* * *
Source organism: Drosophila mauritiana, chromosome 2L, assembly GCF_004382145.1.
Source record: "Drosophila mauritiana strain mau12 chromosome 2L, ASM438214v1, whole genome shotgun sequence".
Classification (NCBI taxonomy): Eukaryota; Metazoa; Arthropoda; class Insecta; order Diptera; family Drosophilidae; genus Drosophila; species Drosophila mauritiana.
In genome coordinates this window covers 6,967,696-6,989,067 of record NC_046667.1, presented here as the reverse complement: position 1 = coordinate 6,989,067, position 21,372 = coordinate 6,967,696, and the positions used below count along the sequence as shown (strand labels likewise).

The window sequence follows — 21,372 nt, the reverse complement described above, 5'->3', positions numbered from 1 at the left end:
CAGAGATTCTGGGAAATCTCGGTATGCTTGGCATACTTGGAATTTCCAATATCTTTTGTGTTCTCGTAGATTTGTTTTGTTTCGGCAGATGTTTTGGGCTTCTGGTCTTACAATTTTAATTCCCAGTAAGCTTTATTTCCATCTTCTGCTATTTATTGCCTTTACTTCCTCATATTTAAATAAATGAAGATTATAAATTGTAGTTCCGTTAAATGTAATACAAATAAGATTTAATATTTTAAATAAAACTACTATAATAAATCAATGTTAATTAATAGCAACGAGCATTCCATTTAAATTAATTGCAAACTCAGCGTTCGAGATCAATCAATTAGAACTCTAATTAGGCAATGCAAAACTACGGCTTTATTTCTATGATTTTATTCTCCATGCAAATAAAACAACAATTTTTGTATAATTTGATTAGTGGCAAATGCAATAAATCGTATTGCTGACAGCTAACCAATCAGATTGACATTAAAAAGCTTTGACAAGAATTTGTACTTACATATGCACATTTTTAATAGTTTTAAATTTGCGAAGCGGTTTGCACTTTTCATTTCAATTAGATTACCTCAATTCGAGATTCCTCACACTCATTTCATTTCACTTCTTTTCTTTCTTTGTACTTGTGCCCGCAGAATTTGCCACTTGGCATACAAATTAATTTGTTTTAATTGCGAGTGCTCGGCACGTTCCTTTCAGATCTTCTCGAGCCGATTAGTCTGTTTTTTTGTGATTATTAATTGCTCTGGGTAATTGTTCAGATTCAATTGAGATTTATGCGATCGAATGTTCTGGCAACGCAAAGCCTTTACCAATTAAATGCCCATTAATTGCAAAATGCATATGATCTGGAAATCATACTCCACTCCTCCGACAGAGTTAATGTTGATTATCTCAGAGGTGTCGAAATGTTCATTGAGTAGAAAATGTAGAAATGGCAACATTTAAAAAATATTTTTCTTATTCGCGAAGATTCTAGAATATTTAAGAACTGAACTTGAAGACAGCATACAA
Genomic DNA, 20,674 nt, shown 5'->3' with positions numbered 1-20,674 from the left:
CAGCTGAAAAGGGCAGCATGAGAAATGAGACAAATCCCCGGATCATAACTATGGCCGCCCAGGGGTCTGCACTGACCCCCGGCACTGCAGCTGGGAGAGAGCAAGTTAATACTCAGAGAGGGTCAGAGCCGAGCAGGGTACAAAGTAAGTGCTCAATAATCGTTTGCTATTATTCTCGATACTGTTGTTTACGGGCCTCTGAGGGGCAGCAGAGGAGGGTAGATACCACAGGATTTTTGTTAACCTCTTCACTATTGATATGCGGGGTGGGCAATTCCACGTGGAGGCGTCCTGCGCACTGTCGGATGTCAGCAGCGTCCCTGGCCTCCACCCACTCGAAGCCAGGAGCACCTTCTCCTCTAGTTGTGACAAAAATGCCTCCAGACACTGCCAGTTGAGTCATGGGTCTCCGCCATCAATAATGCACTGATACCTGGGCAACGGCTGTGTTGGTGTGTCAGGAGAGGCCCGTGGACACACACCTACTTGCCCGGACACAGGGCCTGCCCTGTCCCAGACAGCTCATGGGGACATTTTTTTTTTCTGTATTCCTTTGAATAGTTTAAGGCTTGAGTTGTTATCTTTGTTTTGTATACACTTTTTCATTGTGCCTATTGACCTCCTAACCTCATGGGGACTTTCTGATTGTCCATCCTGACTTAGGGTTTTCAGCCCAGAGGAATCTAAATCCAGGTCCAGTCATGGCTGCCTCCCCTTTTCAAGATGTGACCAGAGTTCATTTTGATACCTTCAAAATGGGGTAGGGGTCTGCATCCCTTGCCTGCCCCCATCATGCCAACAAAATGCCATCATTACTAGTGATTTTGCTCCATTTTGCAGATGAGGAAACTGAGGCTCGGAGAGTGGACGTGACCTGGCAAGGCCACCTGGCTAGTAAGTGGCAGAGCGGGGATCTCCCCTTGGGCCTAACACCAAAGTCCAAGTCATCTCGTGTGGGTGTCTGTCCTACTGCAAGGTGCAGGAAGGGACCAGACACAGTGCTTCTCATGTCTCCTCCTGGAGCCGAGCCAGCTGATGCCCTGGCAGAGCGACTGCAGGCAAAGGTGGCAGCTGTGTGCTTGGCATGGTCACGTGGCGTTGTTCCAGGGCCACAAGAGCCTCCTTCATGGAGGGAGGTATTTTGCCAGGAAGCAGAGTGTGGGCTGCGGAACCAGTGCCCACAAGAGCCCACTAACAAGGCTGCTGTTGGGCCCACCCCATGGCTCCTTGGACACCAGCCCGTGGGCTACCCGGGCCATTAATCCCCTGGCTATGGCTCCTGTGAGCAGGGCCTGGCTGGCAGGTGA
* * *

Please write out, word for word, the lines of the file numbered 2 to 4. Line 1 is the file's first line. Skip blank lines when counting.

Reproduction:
Source record: "Drosophila mauritiana strain mau12 chromosome 2L, ASM438214v1, whole genome shotgun sequence".
Classification (NCBI taxonomy): Eukaryota; Metazoa; Arthropoda; class Insecta; order Diptera; family Drosophilidae; genus Drosophila; species Drosophila mauritiana.
In genome coordinates this window covers 6,967,696-6,989,067 of record NC_046667.1, presented here as the reverse complement: position 1 = coordinate 6,989,067, position 21,372 = coordinate 6,967,696, and the positions used below count along the sequence as shown (strand labels likewise).